Regardless of how you decide to tackle that particular issue, Philadelphia's Shannon Void sums it up: "I'd say that the most important thing I have learned lessons from is always making sure there is a clear understanding of how performers are being compensated, if at all. Can be a sticky situation when all parties assume payment/no payment. Another thing is remembering to be thankful for the support you are getting from people. Volunteering can sometimes turn into a full-time gig when an event is large and involved. Keep spirits way up and always have backup folks to give people breaks and/or the chance to participate in the event."
Also, NO GUEST LIST AT BENEFIT SHOWS. This shouldn't even be negotiable. If your drummer's girlfriend's mom can't bring herself to donate ten bucks to a worthy cause to come see Chad play, that's on her, not the promoter.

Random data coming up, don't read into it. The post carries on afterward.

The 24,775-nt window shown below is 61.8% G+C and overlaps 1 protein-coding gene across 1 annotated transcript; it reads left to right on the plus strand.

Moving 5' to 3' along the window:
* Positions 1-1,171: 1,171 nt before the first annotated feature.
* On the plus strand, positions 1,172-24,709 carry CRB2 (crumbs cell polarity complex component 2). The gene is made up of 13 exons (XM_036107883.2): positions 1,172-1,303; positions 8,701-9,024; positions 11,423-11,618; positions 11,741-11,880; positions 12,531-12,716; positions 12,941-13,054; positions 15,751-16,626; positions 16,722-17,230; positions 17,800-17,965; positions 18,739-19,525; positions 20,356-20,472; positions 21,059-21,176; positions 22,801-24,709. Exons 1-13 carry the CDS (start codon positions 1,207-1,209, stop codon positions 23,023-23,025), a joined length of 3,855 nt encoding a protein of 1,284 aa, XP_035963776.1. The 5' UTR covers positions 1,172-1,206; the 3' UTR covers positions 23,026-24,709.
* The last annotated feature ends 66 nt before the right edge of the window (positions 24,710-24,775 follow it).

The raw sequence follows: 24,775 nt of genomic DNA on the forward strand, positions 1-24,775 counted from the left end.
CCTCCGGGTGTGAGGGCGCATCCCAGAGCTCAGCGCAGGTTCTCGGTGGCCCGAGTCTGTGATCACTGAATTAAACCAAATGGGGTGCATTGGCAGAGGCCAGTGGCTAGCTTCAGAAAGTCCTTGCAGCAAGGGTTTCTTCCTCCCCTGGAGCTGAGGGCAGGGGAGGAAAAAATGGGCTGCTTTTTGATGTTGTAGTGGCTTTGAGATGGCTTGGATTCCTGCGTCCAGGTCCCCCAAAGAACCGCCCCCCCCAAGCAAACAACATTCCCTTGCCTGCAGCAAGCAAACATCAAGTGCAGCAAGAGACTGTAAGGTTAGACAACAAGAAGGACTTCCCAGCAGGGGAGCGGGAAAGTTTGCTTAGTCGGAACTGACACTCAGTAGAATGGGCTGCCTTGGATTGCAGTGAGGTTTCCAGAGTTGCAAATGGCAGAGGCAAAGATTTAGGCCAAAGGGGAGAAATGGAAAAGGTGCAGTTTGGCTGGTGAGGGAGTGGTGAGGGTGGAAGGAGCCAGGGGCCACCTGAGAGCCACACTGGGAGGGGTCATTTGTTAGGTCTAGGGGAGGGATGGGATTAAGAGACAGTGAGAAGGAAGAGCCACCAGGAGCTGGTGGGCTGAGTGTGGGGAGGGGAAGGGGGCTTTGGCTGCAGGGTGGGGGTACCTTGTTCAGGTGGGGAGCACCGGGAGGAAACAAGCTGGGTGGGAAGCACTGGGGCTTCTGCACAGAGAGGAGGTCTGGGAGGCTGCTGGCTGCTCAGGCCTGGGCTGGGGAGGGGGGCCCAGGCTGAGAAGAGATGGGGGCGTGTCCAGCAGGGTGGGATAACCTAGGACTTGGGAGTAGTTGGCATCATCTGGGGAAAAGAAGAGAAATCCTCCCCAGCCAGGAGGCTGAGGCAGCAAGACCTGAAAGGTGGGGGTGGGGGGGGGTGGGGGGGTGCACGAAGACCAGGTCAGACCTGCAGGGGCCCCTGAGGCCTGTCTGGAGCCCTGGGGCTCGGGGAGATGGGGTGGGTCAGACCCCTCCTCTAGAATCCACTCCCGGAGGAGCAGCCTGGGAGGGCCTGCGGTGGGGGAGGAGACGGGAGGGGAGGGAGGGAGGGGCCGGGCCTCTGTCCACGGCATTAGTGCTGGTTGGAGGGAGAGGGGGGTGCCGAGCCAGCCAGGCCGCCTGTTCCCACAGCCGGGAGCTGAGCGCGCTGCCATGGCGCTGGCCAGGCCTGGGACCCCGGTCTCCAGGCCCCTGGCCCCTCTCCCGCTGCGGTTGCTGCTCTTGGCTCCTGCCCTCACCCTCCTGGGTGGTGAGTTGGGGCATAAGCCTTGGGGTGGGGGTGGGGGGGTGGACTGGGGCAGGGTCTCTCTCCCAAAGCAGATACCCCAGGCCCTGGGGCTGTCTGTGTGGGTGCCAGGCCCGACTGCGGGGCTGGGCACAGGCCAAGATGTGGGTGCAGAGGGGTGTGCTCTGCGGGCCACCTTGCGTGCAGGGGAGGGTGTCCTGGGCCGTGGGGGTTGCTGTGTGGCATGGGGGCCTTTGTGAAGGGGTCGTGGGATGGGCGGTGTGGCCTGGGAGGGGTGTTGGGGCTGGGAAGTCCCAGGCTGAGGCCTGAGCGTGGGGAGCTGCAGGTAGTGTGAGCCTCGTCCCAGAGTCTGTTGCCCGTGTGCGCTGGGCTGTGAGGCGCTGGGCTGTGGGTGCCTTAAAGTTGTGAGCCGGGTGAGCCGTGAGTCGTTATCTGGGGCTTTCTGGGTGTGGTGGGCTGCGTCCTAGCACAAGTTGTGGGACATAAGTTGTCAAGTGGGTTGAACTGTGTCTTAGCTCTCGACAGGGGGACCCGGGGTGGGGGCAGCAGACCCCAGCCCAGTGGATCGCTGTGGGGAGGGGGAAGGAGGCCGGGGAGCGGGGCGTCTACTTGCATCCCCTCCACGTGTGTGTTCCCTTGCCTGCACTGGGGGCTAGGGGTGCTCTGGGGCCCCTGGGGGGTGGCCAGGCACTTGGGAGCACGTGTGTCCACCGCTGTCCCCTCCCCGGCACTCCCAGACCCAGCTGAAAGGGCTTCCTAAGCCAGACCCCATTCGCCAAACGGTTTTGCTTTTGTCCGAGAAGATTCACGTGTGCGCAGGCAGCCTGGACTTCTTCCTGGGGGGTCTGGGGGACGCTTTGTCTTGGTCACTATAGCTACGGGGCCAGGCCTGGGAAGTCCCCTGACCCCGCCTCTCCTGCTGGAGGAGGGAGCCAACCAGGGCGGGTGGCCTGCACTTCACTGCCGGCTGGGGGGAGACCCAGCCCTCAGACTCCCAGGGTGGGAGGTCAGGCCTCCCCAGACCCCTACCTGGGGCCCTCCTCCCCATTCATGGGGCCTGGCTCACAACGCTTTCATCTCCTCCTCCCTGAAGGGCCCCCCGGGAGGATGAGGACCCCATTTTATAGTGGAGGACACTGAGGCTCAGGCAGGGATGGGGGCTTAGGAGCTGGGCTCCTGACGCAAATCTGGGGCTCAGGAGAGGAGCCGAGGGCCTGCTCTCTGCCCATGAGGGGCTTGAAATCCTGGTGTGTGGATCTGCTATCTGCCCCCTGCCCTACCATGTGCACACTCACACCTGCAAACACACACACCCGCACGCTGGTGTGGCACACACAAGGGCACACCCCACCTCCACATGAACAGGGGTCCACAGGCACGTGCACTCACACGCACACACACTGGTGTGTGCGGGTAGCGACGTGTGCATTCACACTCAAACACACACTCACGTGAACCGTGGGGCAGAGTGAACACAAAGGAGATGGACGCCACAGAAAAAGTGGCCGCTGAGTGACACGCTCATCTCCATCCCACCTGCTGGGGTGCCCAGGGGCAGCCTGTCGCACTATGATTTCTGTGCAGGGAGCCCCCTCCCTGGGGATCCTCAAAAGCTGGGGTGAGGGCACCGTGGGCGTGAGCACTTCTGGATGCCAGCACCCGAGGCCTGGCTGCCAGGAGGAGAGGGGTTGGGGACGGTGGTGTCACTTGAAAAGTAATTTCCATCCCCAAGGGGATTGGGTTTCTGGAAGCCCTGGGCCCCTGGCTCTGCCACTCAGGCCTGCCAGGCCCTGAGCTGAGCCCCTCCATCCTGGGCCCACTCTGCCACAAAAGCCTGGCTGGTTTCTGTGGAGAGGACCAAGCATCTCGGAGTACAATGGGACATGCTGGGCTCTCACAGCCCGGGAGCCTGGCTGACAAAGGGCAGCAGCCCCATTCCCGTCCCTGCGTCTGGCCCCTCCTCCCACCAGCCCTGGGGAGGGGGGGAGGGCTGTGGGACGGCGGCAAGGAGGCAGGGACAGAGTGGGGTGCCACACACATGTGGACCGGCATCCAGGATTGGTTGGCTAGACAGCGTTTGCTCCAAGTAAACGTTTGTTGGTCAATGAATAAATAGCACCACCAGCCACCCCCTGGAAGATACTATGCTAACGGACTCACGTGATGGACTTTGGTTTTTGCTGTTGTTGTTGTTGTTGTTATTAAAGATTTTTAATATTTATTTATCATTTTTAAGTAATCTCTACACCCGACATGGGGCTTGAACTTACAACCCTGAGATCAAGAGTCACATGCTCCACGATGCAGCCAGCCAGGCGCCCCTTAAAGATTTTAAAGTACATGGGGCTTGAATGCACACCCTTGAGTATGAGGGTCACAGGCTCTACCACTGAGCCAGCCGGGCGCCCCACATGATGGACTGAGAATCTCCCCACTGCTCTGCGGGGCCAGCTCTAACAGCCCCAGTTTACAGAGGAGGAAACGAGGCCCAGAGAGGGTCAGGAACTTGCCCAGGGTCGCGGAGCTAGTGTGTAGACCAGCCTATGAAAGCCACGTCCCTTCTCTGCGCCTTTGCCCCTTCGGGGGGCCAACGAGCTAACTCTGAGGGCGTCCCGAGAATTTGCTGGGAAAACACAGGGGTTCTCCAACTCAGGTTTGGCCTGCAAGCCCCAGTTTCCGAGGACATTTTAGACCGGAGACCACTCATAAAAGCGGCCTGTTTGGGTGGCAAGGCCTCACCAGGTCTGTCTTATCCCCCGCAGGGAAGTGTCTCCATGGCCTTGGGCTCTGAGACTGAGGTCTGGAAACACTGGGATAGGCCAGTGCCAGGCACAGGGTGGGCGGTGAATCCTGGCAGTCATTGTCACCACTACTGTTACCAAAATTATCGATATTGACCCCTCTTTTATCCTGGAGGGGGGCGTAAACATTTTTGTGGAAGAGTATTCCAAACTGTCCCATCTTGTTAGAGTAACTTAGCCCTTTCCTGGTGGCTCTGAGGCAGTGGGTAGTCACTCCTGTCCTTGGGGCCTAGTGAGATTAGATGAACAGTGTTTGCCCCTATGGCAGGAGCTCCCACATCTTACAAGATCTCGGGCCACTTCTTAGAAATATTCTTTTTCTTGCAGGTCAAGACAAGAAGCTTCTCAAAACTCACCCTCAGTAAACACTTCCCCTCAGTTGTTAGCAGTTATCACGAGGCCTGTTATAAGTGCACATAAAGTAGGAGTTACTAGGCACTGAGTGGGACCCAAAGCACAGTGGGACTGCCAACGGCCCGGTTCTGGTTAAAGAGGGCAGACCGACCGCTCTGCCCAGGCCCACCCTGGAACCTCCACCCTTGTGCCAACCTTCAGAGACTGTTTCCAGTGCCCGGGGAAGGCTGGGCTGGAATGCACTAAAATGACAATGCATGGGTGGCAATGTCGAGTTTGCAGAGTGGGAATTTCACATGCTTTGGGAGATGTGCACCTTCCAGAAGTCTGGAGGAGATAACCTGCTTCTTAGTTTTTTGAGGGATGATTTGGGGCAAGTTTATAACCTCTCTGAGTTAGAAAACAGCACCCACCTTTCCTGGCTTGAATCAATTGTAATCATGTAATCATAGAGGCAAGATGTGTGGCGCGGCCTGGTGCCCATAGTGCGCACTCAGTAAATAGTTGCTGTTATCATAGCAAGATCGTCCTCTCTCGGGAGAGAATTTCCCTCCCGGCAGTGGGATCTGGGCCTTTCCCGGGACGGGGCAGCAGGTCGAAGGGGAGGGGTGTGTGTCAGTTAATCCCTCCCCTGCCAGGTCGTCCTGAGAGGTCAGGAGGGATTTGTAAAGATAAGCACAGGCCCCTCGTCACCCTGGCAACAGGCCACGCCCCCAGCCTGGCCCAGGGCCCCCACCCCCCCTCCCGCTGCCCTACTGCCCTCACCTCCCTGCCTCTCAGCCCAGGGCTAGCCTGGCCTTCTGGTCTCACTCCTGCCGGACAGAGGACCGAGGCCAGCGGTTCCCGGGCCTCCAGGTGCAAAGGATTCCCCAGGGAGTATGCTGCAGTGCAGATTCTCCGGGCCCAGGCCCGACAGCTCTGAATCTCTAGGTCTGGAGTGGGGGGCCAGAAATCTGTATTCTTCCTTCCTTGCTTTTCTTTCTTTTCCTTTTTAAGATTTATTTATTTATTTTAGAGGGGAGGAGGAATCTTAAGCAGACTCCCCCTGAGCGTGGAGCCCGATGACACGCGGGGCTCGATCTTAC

Choose your venue wisely. In my experience, most venues on the club, DIY, or DIY-adjacent level are happy to host benefit shows, and will often either offer a discounted rate to book the space, or waive it entirely aside from operating costs like staffing. (This is obviously the ideal scenario, but if you choose a venue with a higher booking rate, make sure to keep those costs in mind when calculating your expenses for this shindig.) Be sure to make it clear that you're specifically looking to book a benefit show when you make initial contact, and give them details about the organization you're supporting, the bands playing, and your own booking history (if you're a first-timer, let them know that, too, so that they can gauge how to help best).
If possible, choose a venue that's excited about or sympathetic to your cause—the more into it they are, the more likely they'll help promote the event, and the more promotion, the better!
Speaking of promotion...